The Importance of a Well-Rounded Nonprofit Board

The Importance of a Well-Rounded Nonprofit Board

Nonprofit board members are some of the most passionate people you will meet. 

While this passion for the mission is undoubtedly an important quality for the board to have, it is not enough on its own. Steering a nonprofit through uncharted territory – such as the current economic climate, increasing overhead costs, the talent shortage, or new requests from funders and donors – requires nonprofit board members to have a diversity of knowledge. 

A well-rounded board is key to organizational well-being and mission delivery. As organizations look to the year ahead, it may be an opportune time to reflect on their current board composition and identify gaps they need to fill. 

Financial Acumen

Nonprofit boards need to have members experienced in various areas that can support the organization’s operations, and financial strategy should be no exception. Board members with a strong financial background or business experience can help organization leadership navigate economic uncertainty, rising operating costs, liquidity management, and other financial-related decisions. 

As Giving USA recently reported, 2022 was one of the worst years in philanthropy history. Giving dropped 10.5% after inflation, marking only the fourth time that donations have fallen since Giving USA started keeping track in 1956. This, coupled with inflation-driven increases in operating costs, makes it especially important for nonprofits to have a solid financial footing. Many organizations have been forced to do more with less in the past year, and their approach to managing their finances in the next one will be key to sustaining and expanding mission delivery.  

Financial professionals on a board can help their organization measure more than just program impact and success. These board members can identify key metrics to determine how well their organization is weathering the current financial climate and their level of preparedness for the future.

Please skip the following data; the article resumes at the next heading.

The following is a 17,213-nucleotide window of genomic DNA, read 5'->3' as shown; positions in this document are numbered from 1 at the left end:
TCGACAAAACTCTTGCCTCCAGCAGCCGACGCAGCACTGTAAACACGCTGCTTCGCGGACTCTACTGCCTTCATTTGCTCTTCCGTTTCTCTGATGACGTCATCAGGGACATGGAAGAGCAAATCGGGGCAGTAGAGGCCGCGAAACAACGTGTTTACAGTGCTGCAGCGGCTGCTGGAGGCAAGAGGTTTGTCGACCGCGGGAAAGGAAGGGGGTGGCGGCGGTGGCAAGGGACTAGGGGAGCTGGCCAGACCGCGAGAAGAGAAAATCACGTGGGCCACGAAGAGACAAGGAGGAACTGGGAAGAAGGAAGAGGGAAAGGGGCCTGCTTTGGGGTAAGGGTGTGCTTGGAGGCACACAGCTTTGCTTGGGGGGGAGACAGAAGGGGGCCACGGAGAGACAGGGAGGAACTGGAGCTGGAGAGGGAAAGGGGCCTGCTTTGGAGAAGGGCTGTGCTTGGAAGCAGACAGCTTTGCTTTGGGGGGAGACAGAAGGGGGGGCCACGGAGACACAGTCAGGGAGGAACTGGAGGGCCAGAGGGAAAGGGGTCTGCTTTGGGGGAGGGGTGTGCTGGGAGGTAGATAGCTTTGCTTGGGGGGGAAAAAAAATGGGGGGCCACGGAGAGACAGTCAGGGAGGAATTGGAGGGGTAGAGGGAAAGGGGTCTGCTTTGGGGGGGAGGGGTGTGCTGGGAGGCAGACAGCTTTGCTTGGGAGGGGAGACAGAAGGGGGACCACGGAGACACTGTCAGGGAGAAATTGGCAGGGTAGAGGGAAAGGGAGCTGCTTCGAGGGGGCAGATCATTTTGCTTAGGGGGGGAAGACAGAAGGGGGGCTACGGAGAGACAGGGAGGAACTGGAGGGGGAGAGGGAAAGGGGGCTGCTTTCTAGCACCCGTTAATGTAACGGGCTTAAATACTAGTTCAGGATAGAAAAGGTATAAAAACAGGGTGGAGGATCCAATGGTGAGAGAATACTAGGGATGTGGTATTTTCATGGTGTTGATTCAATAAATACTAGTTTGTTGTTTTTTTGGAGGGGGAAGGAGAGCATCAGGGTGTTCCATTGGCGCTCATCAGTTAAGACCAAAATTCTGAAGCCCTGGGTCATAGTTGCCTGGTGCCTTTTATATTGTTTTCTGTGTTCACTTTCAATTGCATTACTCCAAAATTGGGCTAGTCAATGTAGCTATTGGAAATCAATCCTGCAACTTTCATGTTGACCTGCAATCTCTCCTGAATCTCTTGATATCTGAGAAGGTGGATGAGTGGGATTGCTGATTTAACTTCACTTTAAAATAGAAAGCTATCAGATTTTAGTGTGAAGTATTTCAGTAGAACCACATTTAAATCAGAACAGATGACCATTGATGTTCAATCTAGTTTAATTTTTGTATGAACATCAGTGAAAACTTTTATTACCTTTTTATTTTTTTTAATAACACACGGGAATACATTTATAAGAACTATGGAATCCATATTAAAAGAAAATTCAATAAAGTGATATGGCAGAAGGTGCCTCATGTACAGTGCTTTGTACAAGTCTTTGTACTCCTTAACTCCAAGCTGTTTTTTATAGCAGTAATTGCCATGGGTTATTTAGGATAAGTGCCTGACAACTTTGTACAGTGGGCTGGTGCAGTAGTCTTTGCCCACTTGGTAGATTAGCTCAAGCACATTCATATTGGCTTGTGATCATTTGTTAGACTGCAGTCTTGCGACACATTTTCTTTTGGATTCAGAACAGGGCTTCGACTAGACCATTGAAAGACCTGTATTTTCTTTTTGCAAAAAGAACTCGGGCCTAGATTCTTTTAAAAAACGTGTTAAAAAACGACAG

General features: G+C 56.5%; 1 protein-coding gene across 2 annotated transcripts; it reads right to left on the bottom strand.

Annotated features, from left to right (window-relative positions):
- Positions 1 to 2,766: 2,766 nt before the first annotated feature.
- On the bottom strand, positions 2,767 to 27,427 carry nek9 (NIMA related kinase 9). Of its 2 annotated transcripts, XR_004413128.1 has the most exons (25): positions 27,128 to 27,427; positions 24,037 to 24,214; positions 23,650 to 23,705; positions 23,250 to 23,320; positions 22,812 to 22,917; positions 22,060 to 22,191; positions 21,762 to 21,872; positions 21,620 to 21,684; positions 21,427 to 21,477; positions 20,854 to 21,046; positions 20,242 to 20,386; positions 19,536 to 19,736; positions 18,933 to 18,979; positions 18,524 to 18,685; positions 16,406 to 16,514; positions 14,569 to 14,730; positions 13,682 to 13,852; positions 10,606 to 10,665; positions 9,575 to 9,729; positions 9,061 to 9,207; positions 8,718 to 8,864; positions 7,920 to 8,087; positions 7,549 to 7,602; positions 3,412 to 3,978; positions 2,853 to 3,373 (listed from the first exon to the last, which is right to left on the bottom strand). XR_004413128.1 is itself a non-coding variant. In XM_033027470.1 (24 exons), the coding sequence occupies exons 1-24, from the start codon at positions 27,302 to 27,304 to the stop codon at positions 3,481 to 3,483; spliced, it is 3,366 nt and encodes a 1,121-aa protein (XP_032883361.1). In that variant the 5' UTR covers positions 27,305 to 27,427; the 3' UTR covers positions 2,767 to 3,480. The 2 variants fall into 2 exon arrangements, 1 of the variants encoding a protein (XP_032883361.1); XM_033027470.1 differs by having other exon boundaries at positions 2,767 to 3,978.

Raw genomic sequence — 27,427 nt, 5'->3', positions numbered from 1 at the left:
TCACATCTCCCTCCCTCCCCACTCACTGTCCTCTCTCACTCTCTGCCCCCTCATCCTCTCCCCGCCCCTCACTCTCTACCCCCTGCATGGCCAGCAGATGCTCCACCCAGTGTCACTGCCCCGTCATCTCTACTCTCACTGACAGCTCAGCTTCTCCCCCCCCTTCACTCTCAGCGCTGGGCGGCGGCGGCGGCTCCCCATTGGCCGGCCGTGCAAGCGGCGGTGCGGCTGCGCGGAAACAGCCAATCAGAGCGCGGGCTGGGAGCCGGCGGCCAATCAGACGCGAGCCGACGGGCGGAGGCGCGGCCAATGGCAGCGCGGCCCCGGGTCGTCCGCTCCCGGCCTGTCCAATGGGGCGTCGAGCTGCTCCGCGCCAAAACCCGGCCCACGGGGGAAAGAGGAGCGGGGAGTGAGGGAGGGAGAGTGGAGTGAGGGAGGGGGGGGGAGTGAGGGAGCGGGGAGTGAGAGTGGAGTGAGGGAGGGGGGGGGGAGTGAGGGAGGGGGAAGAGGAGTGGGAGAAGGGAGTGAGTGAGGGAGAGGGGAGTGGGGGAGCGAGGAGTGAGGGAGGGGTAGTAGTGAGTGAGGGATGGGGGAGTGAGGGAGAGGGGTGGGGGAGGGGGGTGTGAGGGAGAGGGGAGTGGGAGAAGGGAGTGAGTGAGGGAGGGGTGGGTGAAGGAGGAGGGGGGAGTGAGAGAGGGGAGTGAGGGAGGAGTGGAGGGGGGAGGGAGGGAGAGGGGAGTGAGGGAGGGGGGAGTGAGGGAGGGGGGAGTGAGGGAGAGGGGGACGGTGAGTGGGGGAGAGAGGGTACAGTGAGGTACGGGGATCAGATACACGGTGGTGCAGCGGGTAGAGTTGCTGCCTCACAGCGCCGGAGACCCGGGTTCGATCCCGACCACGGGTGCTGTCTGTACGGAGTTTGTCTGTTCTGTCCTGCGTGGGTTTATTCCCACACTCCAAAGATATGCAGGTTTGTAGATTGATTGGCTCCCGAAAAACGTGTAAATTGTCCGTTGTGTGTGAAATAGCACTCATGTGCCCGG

Communicating Impact

Board members also play a central role in communicating organizational impact. They often have established personal and professional networks that they can leverage (as appropriate) to garner support for the mission. 

While impact reports showcase how the organization is supporting the community, board members can add important context. When equipped to do so, board members can help potential funders contextualize the data, taking into consideration the organization’s growth stage and external factors impacting their work. For example, amid the mentioned rising overhead costs, board members can help advocate for indirect cost coverage needs, explaining how funder and donor dollars will sustain organizational infrastructure at a critical time.  

Board members may also be able to help the organization communicate impact via Form 990. Board members with legal and financial backgrounds can not only flag potential compliance concerns within the Form but can also help craft a powerful narrative in support of the organization. Read more about what board members should look for while reviewing Form 990 here

Fostering Talent

As the employment landscape continues to evolve, having board members with experience in human resources (HR) or talent development can help organizations enhance their recruitment and retention efforts. 

Beyond addressing compensation, board members with such a background can work alongside organization leadership to bolster the overall employee experience, considering the benefits and culture adjustments that foster an even stronger working environment. From remote and hybrid work policies to professional development programs, there are many components that make up the employee experience, and as new workforce needs emerge, the right board members can help their organization remain competitive. 

Filling Gaps

Board members should also serve as champions of their own membership, working with leadership to address any gaps that need to be filled. 

A strong board is tailored to the unique needs of the organization it serves, and while passion for the mission is a requirement, it should not be the only consideration. Dedication to the mission combined with the acumen needed to set the organization up for success is essential to the health of the organization and its ability to continue supporting constituents in the immediate term and long into the future.